welcome (back) to Dilettante

In dilettante by summerburkes

At the turn of the last century, alternative weeklies made of newspaper resided in metal boxes on American street corners, telling Generation X about all the goings-on in town. Summer Burkes’s “Dilettante” (that’s me) became one of the Internet’s — and the world’s — first “Web-exclusive” nightlife columns in the late ’90s.

Before social media blew up, the newspaper nightlife columnist lived in the big city and told you details of the parties and performances you missed, or didn’t remember, or couldn’t get to from suburbia. And I became one of those as my job. Really it was about the free music, let’s be honest.

Moving from Chapel Hill, North Carolina to San Francisco, California in 1996, and settling in the Mission District, I scored an internship at the Bay Guardian in 1997. After watching me climb the arts-editorial ladder to become Local Music Editor and then Associate Calendar Editor, our Online Editor gave me a column in cyberspace.

Then the Bay Guardian moved the column, “Dilettante,” to the front page of the printed A&E section in early 2000, where I basically retained a journalist’s tiny perk-filled salary to do the most spectacular things happening each week in the best city on planet Earth.

The events in these “Dilettante” columns took place in the Bay Area, California from the years 1997 to 2001. The Bay Guardian was a nationally-acclaimed bastion of ethical news — the last remaining independent family-owned alternative weekly paper in America.

There was a whole thing about how the rival paper, corporate-bought SF Weekly, tried to destroy the SFBG with no regard for the Fourth Estate rule about a two-paper town being the key part of a functioning democracy, but we won’t get into that here. The Bay Guardian is now physically gone, along with most weekly print media, but thankfully it still lives on in its newer, leaner form online.

The “Dilettante” column, along with most of the Bay Guardian, was obliterated two decades ago by a wayward I.T. professional, so in our opinion these reposts needed to exist online — for fun, for recent history’s sake, and for the featured artists in the column (and their fans and parents) who may appreciate new hotlinks, bonus photos, and fresh introductions to each installment.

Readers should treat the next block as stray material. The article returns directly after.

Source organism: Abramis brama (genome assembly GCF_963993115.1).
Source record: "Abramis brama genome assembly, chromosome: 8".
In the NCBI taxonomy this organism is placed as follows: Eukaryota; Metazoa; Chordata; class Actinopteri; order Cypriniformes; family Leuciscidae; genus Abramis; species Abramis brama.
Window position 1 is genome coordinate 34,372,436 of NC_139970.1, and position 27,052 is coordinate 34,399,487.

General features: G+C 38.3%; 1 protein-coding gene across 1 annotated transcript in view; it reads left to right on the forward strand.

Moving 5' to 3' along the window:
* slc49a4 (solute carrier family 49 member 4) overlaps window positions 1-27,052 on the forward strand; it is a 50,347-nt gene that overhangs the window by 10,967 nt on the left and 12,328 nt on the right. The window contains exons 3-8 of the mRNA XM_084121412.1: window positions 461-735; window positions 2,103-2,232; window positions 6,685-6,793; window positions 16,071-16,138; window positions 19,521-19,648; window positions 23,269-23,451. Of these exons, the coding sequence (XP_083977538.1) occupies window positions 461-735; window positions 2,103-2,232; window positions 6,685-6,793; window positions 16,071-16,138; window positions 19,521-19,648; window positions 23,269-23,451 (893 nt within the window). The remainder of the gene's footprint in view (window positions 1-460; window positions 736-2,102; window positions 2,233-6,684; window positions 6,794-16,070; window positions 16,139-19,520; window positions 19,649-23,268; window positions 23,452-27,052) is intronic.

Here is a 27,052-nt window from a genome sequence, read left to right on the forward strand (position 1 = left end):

The quantum leap in tech makes the millennium change seem like an eternity ago. Friends would find each other by calling from a land line and then gathering at a place at a certain time. Then during “Dilettante”’s reign, cell phones became omnipresent. The online community blossomed out of nowhere to give us the world in the palms of our hands.

Now, in the digital age, surveilled at every turn and bathed in monetized rot, a body can long to find a Xeroxed punk show flyer at a cafe, or put a paper dollar in a jukebox to play a song again. We all feel a little … dematerialized.

“Dilettante” offers a glimpse into the Bay Area just before life made the big split into meatspace and cyberspace. Before sentences were short, before emojis existed, before anybody but Prince talked in numbers and sigils.

Sometimes these articles show out the young me as having been rather cynical or naive, wet behind the ears, wordy, and/or limboing under deadline — so please excuse the brashness of my hyperactive adrenaline-filled youth. There are ’90s quality disposable-camera film pictures, too. These 20-year-old pictures of the City ain’t photoshopped.

San Francisco has been a freak stronghold throughout modern history. In 1997-2001, this writer was a fly on the analog wall when the dot-com wave roared and crashed into the Fourth Estate, nearly obliterating it.

Enjoy “Dilettante,”
Summer B.


go to the first Dilettante post, Hootenanny

Dilettante. from Latin, ‘delectare’ – to delight. One who dabbles in art and literature in a stuporficial way

Follow Summer Burkes on Twitter.